The Cumberland Post

The Cumberland Post
My Backyard, Six Miles from the Cumberland River

Saturday, March 19, 2011

1954 Dodge Royal, Part I

I turned 14 in April of 1954 when I was in the 8th grade at Dan Mills Elementary School in Nashville. A lot happened that year. Here's an abbreviated list:

The U.S. tests a hydrogen bomb...
Supreme Court declares segregation in public schools unconstitutional...
Operation Wetback sends almost 4 million back to Mexico...
U. S. outlaws Communist party...
France throws in towel in Vietnam...
Words "under God" added to pledge of allegiance...
Rationing finally ends in England...
Three hurricanes hit U. S. in one year (Hazel one of worst of 20th century)...
First nuclear sub commissioned: USS Nautilus...
Boeing 707 takes maiden flight...
Tolkien publishes "Lord of the Rings: the Fellowship" and "the Two Towers"...
RCA all electronic color TV goes on sale ($1000)...
Swanson introduces TV dinners...
"White Christmas" premieres...
Joe Dimaggio marries Marilyn Monroe...
Elvis Presley releases his first record...

Listen to that first Elvis release, a rockin' "That's All Right Mama"



I read the Nashville Banner most everyday (and the Sunday Tennessean) and probably was aware of some of those events above. But, like most people, especially 14 year old boys, my mind was mostly on other things. I was definitely noticing girls and cars and I was thinking about what High School at Litton would be like. I definitely heard Elvis sing "That's All Right Mama" several times that year, probably played by Wayne the Brain on WMAK (or was it WKDA?)

At the time our family car was a 47 Plymouth Deluxe 4 door sedan (it was gray, not blue like the one in the pic). I liked the looks of it, lots of chrome on the dash and a nice center tail light on the trunk lid, even though I noticed it didn't stack up against the neighbors' big '53 Olds 88, the massive twin scoop grille of which I saw every morning when I looked out my window. Our aging Deluxe at 7 years old had lost most of its "luxe," and it was beginning to smoke.

One day Dad came in from a run (he was an independent truck driver--cabover White, 40' single axle trailer) and announced that after he got his sleep in, we were going out to get a new car. A Dodge. He didn't need to look at anything else.

This was news to all of us. Mother went into a panic about the cost of a new car and he spent some time easing her mind. She knew the old Plymouth was on its last legs. My brother David and I went running outside to find the neighborhood kids to brag to them about our good news. I don't know what went into Dad's decision making process; he always played any decision close to his vest, but it's very possible that he saw an ad one weekend on our 17" black and white Motorola TV. An ad like this



Or, maybe a magazine he was reading caught his eye.


Whatever convinced him, I'll never know. But I think he made a really nice choice. The one we got was not green, like in the ad above, but it was a top of the line Royal. It was wine red with a cream colored top. A real beauty. Clean, tight lines, properly proportioned, esthetically balanced, right out of the Virgil Exner design studios at Chrysler Corporation. Unfortunately it had no radio. Quite roomy inside but surprisingly small outside, if you look at one today. And one other thing, it had a 150hp Red Ram V8 with Powerflyte. It was a Hemi.

Chrysler had introduced the Hemi called a Firepower V8 on its top of the line cars in 1951. They used the knowledge they picked up when they built engines for the P47 Thunderbolt and the Patton tank during WWII.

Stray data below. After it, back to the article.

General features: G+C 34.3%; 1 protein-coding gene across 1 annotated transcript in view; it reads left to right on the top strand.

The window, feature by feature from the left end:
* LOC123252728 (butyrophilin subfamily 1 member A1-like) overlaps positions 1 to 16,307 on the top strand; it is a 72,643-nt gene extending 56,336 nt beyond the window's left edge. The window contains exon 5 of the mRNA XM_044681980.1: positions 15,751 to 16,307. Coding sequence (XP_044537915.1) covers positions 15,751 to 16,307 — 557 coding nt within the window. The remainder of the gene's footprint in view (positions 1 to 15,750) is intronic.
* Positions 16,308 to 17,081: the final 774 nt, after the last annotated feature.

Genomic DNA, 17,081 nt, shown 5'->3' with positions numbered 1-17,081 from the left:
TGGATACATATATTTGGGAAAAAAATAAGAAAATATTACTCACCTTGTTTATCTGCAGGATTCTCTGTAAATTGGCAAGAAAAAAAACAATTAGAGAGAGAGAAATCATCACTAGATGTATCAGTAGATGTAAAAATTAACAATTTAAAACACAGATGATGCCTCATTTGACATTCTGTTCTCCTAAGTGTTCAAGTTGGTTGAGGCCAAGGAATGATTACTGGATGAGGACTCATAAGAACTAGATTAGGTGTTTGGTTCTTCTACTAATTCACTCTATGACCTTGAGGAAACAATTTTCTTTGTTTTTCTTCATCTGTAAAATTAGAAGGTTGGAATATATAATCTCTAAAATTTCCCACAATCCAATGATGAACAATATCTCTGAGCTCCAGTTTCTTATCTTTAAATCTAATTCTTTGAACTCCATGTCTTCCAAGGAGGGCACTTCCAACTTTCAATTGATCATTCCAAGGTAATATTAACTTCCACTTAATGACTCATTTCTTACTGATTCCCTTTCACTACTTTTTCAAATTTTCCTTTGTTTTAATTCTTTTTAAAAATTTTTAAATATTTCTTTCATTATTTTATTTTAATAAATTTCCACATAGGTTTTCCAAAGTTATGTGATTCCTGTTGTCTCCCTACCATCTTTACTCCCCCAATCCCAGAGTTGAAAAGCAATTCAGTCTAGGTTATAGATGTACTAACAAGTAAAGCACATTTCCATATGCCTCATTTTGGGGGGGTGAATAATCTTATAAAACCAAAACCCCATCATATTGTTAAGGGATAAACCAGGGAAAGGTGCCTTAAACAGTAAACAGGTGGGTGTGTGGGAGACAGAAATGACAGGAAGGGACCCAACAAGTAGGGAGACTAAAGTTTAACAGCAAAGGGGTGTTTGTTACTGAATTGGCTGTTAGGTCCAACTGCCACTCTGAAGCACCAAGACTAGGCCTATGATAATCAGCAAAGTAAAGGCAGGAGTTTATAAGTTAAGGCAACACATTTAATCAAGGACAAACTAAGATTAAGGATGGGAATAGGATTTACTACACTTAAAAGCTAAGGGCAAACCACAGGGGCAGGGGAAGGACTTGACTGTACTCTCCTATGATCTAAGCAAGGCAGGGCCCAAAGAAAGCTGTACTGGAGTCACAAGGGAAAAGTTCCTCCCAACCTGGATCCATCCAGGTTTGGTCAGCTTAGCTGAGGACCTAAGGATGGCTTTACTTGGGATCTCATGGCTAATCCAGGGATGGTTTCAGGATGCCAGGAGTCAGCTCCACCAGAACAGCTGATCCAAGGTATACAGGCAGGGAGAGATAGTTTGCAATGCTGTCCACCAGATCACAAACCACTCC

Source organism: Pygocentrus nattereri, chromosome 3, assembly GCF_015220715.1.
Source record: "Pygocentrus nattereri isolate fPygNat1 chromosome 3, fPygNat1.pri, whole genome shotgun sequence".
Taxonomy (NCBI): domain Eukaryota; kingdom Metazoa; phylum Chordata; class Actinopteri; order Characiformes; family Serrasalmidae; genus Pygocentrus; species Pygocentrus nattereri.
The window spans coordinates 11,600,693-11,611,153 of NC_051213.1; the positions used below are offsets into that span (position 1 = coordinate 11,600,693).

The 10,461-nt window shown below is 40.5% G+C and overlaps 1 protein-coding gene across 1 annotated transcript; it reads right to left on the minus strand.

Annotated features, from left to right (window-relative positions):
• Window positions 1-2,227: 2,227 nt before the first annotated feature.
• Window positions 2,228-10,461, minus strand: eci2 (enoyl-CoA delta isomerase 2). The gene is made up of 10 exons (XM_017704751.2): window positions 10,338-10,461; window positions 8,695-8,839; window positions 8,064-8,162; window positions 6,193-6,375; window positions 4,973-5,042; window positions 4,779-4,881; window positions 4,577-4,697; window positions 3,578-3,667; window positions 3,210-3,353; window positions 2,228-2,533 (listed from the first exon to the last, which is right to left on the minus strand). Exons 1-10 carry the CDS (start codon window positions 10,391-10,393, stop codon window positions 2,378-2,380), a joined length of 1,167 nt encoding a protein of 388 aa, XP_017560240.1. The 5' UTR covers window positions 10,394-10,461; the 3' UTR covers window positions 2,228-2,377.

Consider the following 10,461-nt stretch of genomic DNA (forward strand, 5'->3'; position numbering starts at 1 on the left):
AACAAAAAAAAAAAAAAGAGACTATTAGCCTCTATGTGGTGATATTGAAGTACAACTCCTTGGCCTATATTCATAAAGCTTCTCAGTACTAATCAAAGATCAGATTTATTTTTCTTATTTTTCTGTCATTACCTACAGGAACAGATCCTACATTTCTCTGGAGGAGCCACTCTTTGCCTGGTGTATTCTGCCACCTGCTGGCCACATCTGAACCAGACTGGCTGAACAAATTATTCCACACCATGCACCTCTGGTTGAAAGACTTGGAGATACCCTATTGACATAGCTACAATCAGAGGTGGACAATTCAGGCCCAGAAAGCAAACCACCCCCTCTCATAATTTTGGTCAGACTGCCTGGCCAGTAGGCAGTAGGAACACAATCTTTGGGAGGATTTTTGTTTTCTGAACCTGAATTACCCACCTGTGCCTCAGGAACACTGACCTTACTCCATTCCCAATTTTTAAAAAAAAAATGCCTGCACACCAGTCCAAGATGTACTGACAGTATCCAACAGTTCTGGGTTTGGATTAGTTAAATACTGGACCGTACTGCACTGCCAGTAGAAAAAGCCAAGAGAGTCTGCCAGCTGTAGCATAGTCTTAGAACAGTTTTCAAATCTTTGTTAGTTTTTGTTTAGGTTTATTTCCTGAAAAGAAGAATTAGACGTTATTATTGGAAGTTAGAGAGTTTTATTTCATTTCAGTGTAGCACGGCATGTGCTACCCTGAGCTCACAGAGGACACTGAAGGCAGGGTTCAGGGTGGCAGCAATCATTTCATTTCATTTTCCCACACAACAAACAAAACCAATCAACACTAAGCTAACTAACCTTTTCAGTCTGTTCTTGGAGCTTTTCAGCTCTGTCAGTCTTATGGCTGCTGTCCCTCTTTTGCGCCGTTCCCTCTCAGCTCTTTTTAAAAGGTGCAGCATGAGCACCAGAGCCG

This Royal was the car I solidified my driving skill in, had my first dates in, and filled up with .27 cent gas. I'll be telling more about this car in Part II, how our family took it to NY to visit my Aunt and Uncle that summer in 1954, how I raced it under an assumed name at Union Hill in 1958 (actually it wasn't much of a race), and got it up to 95 once on a TX highway in the moonlight that same summer. I'll tell about those stories and about how the car came to be mine at the end of my senior year of college.


4 comments:

  1. I had a '48 Plymouth Coupe, and a '55 Dodge Royal Lancer, along with three other Chrysler product cars. They used to make good cars back then!

    ReplyDelete
  2. Part II of this otta be REALLY good! ;-)

    As noted elsewhere, I'm a big fan of '50s era cars. The Ol' Man was a MOPAR kinda guy until he went to Ford sometime in the '60s... I think his '66 Mustang fastback was what made him switch.

    1954. I have hazy memories of that year, prolly because I was only nine. My Dad was stationed in Paris and our family car at the time was a Citroen sedan, which my mother HATED. I thought it was kinda cool, though, and called it the Corporal Car, for obvious reasons.

    ReplyDelete
  3. Scooney, Chrysler did make good cars in those days. I remember hearing, even as a kid, older folks saying that Chrysler products were dependable and had "good engineering." In '66 I bought a '50 Dodge 2 door sedan and drove it every day to grad school. Fluid drive. Started in cold and snow, you name it. We kept it for awhile when we moved to Columbia. I wish I still had it.

    Buck, The Mustang made a lot of people switch brands. Citroens have always interested me. The French are known for their sense of style and design, but that 2CV Citroen always looked a bit ungainly to me. It hadn't been too long after the war and maybe they didn't have their act together yet. But even the Citroen DS's which came later and which many people praised for it's looks did nothing for me personally, style wise. The couple who lived across from us in campus apartments in 1960 had a good looking little french car though. The Renault Dauphine. I wished many times I'd bought one of those rather than the Fiat which I've complained about before in these pages.

    ReplyDelete